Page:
Maybe it’s because I’m not the greatest coder this side of the Mississippi, or perhaps because I actually have an interest in writing English, but I, for one, like to write documentation. In past projects, I have begged bosses and project managers to allocate time for me to document the code that I have written (every time I was denied…by the way). [Not the case here, for the record. We love documentation and Brandon's new. He'll come to see that. :-) —Ed] Good documentation, whether for internal applications or publicly available code bases is nearly as important as the code itself. Here’s why, after the jump.

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Posted in: Development, How To, Rants

Synapse Studios awarded Arizona State Board for Charter Schools Database Project

Synapse Studios is proud to announce that our proposal was selected for an enterprise accountability database project for Arizona State Board for Charter Schools. The project was awarded through Arizona’s SPIRIT e-Procurement system and Synapse Studios’ proposal was selected over six other web development companies who submitted proposals.

Our proposal received a 938 out of a possible 1000 points on their evaluation criteria, with the following comments for our Method of Approach:

Excellent five-phase method of approach; communication and progress reporting; timeline. Excellent case studies. Communication doesn’t appear to be a problem since it’s a local company and they are willing to communicate in person and by phone. Best Method of Approach proposed, meets and exceeds all Scope requirements.

The application will handle accountability and compliance tracking and management for the State Board. Synapse Studios is proud to add the State Board for Charter Schools to their roster of government clients. The project is slated to be completed by the end of 2008.

Posted in: Announcements

Meet David Bernal: Developer

My name is David Bernal and I’m one of the developers at Synapse Studios. I’ve been with the company for nearly 2 years, which, at this company is fairly long. I’ve been chest-deep in code since day one and have worked for various clients and on many personal projects before then.

As a developer, my primary contributions to this blog will be about enterprise patterns and reuse ability as we implement them in client projects and particularly in the Canopy Framework. One of my particular strengths is the wide variety of experience I have beyond the realm of PHP-based web development. In a previous life as a desktop application developer I worked primarily with C# and so I have experience with the things the .NET library does well and those which PHP does better. Based on this experience, I’ll be working with the team this summer to incorporate some exciting automation and reusability enhancements into the framework. Stay tuned, as the coming months promise to be exciting times for the web’s next best application platform. [That's Canopy, we think]

Posted in: People

A workaround to the WordPress 2.5.1 bug

Recently we upgraded our blog to WordPress 2.5.1 and have been battling a horrible bug ever since. When we save or edit a post most of our content is sometimes lost. Unfortunately, it isn’t occurring with enough frequency for us to track down the specific cause of the problem and we have enough projects lined up over here to keep us from digging through the WordPress code ourselves to solve it in any reasonable time. So we’ve opened up a ticket in WordPress’ bug tracker that outlines the problem in more detail and continue to wait for a response from someone on the dev team to let us know what might be the culprit.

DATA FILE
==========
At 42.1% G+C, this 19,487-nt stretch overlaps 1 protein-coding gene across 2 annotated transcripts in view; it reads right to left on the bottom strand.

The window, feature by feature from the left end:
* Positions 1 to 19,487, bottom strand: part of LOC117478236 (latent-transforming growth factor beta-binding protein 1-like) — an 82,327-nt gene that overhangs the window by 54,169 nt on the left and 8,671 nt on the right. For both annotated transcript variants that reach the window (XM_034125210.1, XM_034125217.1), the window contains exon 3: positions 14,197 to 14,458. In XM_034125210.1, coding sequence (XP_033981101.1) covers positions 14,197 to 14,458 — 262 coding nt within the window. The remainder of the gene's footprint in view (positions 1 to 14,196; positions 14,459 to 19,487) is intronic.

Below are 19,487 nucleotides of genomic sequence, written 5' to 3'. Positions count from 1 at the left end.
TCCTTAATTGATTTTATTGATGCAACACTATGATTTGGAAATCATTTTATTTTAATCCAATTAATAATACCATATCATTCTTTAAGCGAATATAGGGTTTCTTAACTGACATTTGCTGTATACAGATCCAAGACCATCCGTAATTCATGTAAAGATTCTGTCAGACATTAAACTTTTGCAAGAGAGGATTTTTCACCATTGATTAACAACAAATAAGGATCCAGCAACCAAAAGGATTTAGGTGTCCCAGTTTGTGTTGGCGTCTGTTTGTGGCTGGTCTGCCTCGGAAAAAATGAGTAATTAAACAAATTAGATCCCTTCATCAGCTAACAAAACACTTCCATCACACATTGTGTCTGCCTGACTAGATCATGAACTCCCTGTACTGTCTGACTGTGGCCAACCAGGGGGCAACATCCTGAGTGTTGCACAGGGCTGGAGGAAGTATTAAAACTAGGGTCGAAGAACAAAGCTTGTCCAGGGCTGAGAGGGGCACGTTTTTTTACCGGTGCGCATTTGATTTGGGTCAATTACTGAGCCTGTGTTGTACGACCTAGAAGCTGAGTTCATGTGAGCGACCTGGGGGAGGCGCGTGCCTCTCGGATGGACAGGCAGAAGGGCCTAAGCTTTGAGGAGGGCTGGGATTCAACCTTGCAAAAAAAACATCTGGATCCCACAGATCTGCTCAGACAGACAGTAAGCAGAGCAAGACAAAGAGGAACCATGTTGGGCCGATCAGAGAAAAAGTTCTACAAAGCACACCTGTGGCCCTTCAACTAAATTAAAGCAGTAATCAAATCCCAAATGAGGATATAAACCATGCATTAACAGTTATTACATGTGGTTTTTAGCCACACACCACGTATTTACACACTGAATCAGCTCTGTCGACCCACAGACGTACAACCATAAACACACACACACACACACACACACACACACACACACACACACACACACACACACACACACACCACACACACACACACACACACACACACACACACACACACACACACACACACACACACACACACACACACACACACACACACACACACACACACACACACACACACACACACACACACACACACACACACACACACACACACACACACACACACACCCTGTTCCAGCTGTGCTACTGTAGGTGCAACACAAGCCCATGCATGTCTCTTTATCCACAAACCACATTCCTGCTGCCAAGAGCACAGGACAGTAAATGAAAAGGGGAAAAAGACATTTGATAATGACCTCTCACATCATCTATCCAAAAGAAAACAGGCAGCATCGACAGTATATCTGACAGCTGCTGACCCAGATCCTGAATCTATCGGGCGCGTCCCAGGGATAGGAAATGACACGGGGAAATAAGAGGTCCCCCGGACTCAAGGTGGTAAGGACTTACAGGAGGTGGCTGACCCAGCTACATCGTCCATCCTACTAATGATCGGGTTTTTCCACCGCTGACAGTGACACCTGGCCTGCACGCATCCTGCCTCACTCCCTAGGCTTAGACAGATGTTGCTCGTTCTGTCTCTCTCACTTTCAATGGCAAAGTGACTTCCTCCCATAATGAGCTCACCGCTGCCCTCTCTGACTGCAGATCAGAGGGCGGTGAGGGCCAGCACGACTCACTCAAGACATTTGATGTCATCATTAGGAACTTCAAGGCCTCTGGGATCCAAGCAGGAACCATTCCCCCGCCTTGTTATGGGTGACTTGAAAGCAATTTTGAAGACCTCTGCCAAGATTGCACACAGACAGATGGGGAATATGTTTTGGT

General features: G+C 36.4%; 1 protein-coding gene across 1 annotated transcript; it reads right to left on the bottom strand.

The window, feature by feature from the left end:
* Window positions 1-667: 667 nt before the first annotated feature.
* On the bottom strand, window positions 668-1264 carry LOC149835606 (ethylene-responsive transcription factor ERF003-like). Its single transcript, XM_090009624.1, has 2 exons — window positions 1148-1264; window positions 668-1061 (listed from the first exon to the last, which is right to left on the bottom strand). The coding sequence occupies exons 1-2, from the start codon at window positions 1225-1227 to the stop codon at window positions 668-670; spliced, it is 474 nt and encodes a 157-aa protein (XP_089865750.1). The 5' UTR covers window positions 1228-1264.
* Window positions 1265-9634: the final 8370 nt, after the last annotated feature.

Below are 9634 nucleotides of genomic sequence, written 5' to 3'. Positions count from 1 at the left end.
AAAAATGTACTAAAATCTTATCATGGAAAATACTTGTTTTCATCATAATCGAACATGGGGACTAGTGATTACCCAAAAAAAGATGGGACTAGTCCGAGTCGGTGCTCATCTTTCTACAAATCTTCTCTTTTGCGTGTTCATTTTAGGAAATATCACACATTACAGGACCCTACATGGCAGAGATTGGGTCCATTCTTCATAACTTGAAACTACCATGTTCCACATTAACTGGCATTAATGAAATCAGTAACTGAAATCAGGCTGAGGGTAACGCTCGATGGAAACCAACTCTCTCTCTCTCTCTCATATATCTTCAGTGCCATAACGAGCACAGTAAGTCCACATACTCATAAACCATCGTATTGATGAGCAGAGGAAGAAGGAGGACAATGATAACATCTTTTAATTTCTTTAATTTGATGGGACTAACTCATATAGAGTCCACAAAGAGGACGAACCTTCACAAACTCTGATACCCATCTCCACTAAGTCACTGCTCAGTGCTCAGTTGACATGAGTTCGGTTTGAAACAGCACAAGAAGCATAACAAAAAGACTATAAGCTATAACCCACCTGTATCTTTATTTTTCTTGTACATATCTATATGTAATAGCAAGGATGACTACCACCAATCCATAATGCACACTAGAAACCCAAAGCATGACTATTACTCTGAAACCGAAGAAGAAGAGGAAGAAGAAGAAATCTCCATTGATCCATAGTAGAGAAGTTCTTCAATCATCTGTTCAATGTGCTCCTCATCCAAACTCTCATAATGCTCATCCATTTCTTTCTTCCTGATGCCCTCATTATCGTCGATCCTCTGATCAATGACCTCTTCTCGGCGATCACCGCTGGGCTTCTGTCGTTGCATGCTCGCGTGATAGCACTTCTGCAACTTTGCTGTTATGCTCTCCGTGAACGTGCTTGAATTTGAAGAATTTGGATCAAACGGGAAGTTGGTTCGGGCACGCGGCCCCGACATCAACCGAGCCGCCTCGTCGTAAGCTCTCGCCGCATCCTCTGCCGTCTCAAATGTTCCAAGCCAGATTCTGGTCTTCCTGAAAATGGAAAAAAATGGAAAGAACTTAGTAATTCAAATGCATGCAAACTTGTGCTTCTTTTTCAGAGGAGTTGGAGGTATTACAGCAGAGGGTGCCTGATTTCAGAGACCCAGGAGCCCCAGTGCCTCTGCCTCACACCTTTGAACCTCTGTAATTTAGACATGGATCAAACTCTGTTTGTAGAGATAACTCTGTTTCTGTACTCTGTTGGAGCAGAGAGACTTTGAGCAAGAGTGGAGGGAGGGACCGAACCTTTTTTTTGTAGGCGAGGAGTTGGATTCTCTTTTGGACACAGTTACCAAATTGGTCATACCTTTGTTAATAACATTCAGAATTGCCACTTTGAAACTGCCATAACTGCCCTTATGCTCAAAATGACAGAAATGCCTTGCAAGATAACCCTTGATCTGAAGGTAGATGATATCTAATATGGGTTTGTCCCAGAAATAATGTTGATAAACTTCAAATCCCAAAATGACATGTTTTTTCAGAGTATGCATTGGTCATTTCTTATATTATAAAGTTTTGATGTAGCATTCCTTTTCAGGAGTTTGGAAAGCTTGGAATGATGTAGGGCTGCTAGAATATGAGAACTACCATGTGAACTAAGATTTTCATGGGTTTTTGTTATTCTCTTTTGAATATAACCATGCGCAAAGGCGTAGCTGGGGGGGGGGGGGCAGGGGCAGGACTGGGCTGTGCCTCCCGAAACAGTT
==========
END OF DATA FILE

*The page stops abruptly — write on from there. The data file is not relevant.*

In the meantime, the fear of not knowing if your post would be lost when saved forced us to saving the content to notepad before publishing. This is a less than useful solution to the problem because even doing this it seems that once a post starts truncating itself upon saving, it continues to do it every time. The only solution is to delete it and start anew. [We're noticing the problem crops up most often when another user edits an entry not their own. It truncates the post arbitrarily and then proceeds to reject contributions to that post past the truncated length. Needless to say, the frequency and creativity of expletives uttered in the office has spiked dramatically.—Ed]

So today, I took some time to hunt down remote posting solutions that allowed us to save our posts without needing to log in to WordPress directly. ScribeFire was the first solution I tried and has turned out to be an incredibly useful tool. ScribeFire is a FireFox extension that allows us to create posts directly in FireFox and saves them to our blog via the WordPress API.

There is still some functionality lacking: the ability to change post author, adding excerpts and making use of some of the plugins that modified our post entry page to name a few. But we see their release schedule to be rather efficient and hope to request some features that make it into the next release (or until WordPress identifies the problem that forced us to this solution in the first place). [It should also be noted that the extension on the whole is rather impressive considering that it's blog-engine agnostic and works for many different providers.Ed]

Posted in: Rants

Newest member to the Synapse Studios team

We are pleased to announce that we have recently added a new programmer, Brandon Ching, to our company. This will be his first full week (he actually started last Thursday). He recently relocated from California to pursue his PhD at Arizona State University. I’ll leave it to Brandon to tell you more about himself in his introduction posting.

We look forward to adding Brandon’s expertise to our group and are excited for his input on our various projects. We currently have him working on a few of our e-commerce client websites that we will be migrating from various platforms onto the Magento e-commerce solution.

On behalf of everyone at Synapse Studios, welcome Brandon!

Posted in: People